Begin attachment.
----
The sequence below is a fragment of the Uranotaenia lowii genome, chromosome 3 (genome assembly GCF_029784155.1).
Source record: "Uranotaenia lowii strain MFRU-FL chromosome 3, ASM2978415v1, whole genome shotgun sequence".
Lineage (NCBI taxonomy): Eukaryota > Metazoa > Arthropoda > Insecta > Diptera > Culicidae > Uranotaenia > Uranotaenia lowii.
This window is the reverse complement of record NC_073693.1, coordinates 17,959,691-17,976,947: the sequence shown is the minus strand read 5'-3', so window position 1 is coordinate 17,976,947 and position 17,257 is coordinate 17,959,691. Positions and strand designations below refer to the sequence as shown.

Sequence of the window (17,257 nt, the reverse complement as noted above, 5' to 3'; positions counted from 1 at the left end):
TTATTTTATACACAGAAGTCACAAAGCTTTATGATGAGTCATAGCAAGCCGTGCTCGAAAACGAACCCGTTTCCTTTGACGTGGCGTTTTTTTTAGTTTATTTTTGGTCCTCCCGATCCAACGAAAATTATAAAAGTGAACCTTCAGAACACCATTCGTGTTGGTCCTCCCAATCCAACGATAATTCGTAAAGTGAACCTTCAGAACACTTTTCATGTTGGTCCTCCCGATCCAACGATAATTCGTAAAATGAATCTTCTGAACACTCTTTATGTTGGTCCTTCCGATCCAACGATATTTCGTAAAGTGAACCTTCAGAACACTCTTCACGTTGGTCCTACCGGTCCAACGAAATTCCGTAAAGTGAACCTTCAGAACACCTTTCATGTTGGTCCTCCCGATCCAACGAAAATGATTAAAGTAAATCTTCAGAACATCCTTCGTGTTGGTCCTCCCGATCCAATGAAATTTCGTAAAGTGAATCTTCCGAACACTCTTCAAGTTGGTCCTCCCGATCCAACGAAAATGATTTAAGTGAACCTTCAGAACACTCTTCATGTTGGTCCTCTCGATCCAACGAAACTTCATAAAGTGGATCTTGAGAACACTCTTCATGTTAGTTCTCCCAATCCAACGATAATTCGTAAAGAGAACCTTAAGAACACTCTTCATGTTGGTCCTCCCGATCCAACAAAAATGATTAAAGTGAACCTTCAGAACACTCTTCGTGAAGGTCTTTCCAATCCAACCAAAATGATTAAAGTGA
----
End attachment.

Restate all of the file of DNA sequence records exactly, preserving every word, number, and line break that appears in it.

The sequence below is a fragment of the Uranotaenia lowii genome, chromosome 3 (genome assembly GCF_029784155.1).
Source record: "Uranotaenia lowii strain MFRU-FL chromosome 3, ASM2978415v1, whole genome shotgun sequence".
Lineage (NCBI taxonomy): Eukaryota > Metazoa > Arthropoda > Insecta > Diptera > Culicidae > Uranotaenia > Uranotaenia lowii.
This window is the reverse complement of record NC_073693.1, coordinates 17,959,691-17,976,947: the sequence shown is the minus strand read 5'-3', so window position 1 is coordinate 17,976,947 and position 17,257 is coordinate 17,959,691. Positions and strand designations below refer to the sequence as shown.

Sequence of the window (17,257 nt, the reverse complement as noted above, 5' to 3'; positions counted from 1 at the left end):
TTATTTTATACACAGAAGTCACAAAGCTTTATGATGAGTCATAGCAAGCCGTGCTCGAAAACGAACCCGTTTCCTTTGACGTGGCGTTTTTTTTAGTTTATTTTTGGTCCTCCCGATCCAACGAAAATTATAAAAGTGAACCTTCAGAACACCATTCGTGTTGGTCCTCCCAATCCAACGATAATTCGTAAAGTGAACCTTCAGAACACTTTTCATGTTGGTCCTCCCGATCCAACGATAATTCGTAAAATGAATCTTCTGAACACTCTTTATGTTGGTCCTTCCGATCCAACGATATTTCGTAAAGTGAACCTTCAGAACACTCTTCACGTTGGTCCTACCGGTCCAACGAAATTCCGTAAAGTGAACCTTCAGAACACCTTTCATGTTGGTCCTCCCGATCCAACGAAAATGATTAAAGTAAATCTTCAGAACATCCTTCGTGTTGGTCCTCCCGATCCAATGAAATTTCGTAAAGTGAATCTTCCGAACACTCTTCAAGTTGGTCCTCCCGATCCAACGAAAATGATTTAAGTGAACCTTCAGAACACTCTTCATGTTGGTCCTCTCGATCCAACGAAACTTCATAAAGTGGATCTTGAGAACACTCTTCATGTTAGTTCTCCCAATCCAACGATAATTCGTAAAGAGAACCTTAAGAACACTCTTCATGTTGGTCCTCCCGATCCAACAAAAATGATTAAAGTGAACCTTCAGAACACTCTTCGTGAAGGTCTTTCCAATCCAACCAAAATGATTAAAGTGA